The Lakers then might not be in a position to want Jabbar and of course later on comes Magic. Cosic and Magic playing together might have changed things even more in the NBA and for international players. We can only speculate on how this may have changed the history of these teams, the league, and future NBA drafts if Cosic would have played.
Cosic was very patriotic and loyal to his club of origin, Zadar, and the Yugoslavian national team, and this is why he decided to forgo playing in the NBA and return to Yugoslavia (Croatia). Cosic would go on to lead the Yugoslavian National team to a silver medal at the World Championships in 1974, European titles in 1975 and 1977, a world title 1978, an Olympic silver medal in the Montreal Olympics (76), an Olympic gold at the Moscow Olympics (80).
In his national team career, he ended up with 14 medals. Only the great Sergei Belov (USSR) has more medals. In 305 games with the Yugoslavian team, he scored 3,180 points which rank in the top 5 of all time.
Professionally, Cosic won two more titles with Zadar in 1974 and 1975. From 1976 to 1978, he was a player-coach with Olimpija Ljubljana with no titles. Before the 1975-1976 season began, Cosic wanted to sign and play for Olimpija in Ljubljana. However, Zadar didn't want to lose Cosic to a rival so they had the Yugoslavian Basketball Federation block him from playing for Olimpija that season.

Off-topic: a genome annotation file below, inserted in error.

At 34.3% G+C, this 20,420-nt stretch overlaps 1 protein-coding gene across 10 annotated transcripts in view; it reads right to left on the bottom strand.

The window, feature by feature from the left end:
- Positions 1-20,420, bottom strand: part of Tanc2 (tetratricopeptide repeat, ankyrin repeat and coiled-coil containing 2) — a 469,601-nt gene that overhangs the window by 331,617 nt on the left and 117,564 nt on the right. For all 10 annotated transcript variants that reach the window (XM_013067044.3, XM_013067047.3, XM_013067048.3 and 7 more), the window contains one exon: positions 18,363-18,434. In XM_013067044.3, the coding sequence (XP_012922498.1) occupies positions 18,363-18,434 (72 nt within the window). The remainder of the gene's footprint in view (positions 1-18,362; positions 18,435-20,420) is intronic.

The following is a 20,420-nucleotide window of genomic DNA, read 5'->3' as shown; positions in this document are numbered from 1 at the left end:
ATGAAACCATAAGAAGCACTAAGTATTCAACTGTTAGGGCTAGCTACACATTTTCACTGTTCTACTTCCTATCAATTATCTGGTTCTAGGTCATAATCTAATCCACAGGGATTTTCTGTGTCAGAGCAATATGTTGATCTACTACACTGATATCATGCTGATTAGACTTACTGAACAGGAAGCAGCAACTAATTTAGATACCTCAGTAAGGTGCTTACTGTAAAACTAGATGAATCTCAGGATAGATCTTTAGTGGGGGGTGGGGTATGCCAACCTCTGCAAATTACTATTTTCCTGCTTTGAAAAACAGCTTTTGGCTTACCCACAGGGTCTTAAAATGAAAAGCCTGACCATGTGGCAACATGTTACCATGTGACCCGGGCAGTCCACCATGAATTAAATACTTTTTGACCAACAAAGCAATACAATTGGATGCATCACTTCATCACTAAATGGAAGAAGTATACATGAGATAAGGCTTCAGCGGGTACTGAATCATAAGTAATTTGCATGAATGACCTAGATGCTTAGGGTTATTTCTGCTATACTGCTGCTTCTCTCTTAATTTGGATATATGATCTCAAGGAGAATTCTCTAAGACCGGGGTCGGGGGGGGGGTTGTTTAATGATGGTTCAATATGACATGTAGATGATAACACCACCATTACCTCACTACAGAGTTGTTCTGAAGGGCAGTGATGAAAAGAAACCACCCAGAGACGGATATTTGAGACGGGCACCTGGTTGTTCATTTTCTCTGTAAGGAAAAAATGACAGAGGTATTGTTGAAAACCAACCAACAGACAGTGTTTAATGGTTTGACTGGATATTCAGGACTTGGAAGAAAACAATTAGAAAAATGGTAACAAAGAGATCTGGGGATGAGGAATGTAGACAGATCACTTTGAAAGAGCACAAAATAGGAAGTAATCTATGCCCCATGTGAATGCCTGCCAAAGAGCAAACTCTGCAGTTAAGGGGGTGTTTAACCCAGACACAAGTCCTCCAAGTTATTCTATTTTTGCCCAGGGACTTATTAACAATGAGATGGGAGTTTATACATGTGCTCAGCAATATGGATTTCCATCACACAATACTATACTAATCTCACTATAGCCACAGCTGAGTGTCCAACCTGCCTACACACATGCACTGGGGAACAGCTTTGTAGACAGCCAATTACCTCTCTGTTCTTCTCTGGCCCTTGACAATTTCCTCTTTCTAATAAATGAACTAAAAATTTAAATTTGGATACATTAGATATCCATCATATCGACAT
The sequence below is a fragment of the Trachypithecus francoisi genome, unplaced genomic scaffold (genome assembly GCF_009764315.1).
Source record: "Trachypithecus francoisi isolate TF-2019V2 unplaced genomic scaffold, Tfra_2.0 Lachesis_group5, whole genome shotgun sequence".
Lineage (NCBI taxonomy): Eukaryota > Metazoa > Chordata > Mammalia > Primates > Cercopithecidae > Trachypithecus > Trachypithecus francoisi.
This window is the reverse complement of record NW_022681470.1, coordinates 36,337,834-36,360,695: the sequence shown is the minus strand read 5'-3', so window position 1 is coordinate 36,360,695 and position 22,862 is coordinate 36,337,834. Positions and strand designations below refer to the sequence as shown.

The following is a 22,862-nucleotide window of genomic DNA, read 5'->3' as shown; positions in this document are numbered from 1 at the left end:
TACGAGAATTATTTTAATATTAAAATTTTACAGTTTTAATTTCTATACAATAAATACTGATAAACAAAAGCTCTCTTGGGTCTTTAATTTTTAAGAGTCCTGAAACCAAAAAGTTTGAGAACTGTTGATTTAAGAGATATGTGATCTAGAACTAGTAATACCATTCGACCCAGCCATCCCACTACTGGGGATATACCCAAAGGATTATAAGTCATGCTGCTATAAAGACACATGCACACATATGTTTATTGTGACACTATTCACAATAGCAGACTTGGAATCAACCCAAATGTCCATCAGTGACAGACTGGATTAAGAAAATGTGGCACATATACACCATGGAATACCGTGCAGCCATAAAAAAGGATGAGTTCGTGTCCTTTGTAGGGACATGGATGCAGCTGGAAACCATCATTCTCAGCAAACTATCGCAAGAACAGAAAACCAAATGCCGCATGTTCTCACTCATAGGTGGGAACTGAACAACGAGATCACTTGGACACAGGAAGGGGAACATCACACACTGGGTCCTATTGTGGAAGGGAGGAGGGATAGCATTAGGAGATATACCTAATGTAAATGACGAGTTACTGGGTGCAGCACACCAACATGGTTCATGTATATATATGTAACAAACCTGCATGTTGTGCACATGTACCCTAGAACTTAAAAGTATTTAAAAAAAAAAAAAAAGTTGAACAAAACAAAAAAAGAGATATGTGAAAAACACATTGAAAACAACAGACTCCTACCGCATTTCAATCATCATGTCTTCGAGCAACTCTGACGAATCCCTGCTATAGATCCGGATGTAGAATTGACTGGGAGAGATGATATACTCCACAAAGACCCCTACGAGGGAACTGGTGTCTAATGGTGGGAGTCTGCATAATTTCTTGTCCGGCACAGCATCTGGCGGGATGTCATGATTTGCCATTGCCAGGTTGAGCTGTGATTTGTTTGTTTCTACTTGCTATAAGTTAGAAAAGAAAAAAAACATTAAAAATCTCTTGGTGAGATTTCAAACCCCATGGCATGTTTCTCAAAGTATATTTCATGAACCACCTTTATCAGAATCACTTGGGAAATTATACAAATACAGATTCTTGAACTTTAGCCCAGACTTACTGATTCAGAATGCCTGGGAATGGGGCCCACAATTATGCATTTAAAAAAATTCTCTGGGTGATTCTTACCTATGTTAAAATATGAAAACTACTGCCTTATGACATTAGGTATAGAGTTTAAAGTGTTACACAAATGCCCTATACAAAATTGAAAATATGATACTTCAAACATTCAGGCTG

Cosic, not being a person that backs away from his ambitions, signed with Olimpija as their coach for that season, while still honoring his player contract with Zadar. In 1975, you didn't have an easy road system between Zadar and Ljubljana to drive on - at best, the quickest you could get between the two cities was seven hours.
Cosic would make the drive, run practice, coach the team, stay with basketball friends like Borut "Taubi" Bassin and his family, and then drive back. When the two teams played each other, it was a marvel to see how Cosic navigated through the situation. When I spoke with Luka Bassin (son of Tuabi and current assistant coach with Ilirija Ljubljana), the one word he used to describe this feat was "remarkable". I think if Bill Russell knew of Cosic's feat that season he would probably use the same word.
In 1978 Cosic joined Synudine Bologna in Italy and turned the team into a double-champ in the Italian league overnight, averaging 16.9 points, 9.9 rebounds, and 1.6 assists. When the Cibona club team started up in Zagreb in the early 1980s, the team owner wanted Cosic to be the key player to build around. Smart move by the owner.